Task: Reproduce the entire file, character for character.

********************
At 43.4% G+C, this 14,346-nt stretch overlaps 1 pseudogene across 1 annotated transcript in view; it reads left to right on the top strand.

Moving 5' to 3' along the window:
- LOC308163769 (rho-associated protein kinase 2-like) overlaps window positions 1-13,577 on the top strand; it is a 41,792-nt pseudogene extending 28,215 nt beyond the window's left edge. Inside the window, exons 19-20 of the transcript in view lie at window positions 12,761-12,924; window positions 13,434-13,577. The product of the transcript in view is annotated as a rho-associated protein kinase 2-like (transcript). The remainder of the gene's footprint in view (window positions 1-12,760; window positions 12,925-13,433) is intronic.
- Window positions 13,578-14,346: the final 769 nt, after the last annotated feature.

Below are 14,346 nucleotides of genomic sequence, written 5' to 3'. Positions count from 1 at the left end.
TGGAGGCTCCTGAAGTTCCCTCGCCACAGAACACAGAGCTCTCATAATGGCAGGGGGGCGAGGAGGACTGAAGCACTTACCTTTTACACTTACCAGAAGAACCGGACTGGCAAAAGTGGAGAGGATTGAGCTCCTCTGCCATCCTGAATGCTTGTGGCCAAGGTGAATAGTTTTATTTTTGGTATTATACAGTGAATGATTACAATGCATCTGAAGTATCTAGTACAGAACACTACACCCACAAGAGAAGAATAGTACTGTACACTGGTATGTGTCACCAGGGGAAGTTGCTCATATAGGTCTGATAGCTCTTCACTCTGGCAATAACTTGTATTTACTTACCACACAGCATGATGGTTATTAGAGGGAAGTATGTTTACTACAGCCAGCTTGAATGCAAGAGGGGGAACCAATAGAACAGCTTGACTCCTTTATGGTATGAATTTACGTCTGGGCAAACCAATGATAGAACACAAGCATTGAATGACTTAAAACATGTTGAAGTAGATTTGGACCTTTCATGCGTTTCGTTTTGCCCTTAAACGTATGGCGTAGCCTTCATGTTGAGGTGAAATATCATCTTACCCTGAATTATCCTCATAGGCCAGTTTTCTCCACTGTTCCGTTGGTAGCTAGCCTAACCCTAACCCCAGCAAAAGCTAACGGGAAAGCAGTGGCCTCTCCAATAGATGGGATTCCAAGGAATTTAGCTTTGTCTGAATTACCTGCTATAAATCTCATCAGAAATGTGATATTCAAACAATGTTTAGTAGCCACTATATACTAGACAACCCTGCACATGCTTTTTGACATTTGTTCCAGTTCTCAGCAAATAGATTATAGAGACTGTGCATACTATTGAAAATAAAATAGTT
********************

At 43.4% G+C, this 14,346-nt stretch overlaps 1 pseudogene across 1 annotated transcript in view; it reads left to right on the top strand.

Moving 5' to 3' along the window:
- LOC308163769 (rho-associated protein kinase 2-like) overlaps window positions 1-13,577 on the top strand; it is a 41,792-nt pseudogene extending 28,215 nt beyond the window's left edge. Inside the window, exons 19-20 of the transcript in view lie at window positions 12,761-12,924; window positions 13,434-13,577. The product of the transcript in view is annotated as a rho-associated protein kinase 2-like (transcript). The remainder of the gene's footprint in view (window positions 1-12,760; window positions 12,925-13,433) is intronic.
- Window positions 13,578-14,346: the final 769 nt, after the last annotated feature.

Below are 14,346 nucleotides of genomic sequence, written 5' to 3'. Positions count from 1 at the left end.
TGGAGGCTCCTGAAGTTCCCTCGCCACAGAACACAGAGCTCTCATAATGGCAGGGGGGCGAGGAGGACTGAAGCACTTACCTTTTACACTTACCAGAAGAACCGGACTGGCAAAAGTGGAGAGGATTGAGCTCCTCTGCCATCCTGAATGCTTGTGGCCAAGGTGAATAGTTTTATTTTTGGTATTATACAGTGAATGATTACAATGCATCTGAAGTATCTAGTACAGAACACTACACCCACAAGAGAAGAATAGTACTGTACACTGGTATGTGTCACCAGGGGAAGTTGCTCATATAGGTCTGATAGCTCTTCACTCTGGCAATAACTTGTATTTACTTACCACACAGCATGATGGTTATTAGAGGGAAGTATGTTTACTACAGCCAGCTTGAATGCAAGAGGGGGAACCAATAGAACAGCTTGACTCCTTTATGGTATGAATTTACGTCTGGGCAAACCAATGATAGAACACAAGCATTGAATGACTTAAAACATGTTGAAGTAGATTTGGACCTTTCATGCGTTTCGTTTTGCCCTTAAACGTATGGCGTAGCCTTCATGTTGAGGTGAAATATCATCTTACCCTGAATTATCCTCATAGGCCAGTTTTCTCCACTGTTCCGTTGGTAGCTAGCCTAACCCTAACCCCAGCAAAAGCTAACGGGAAAGCAGTGGCCTCTCCAATAGATGGGATTCCAAGGAATTTAGCTTTGTCTGAATTACCTGCTATAAATCTCATCAGAAATGTGATATTCAAACAATGTTTAGTAGCCACTATATACTAGACAACCCTGCACATGCTTTTTGACATTTGTTCCAGTTCTCAGCAAATAGATTATAGAGACTGTGCATACTATTGAAAATAAAATAGTT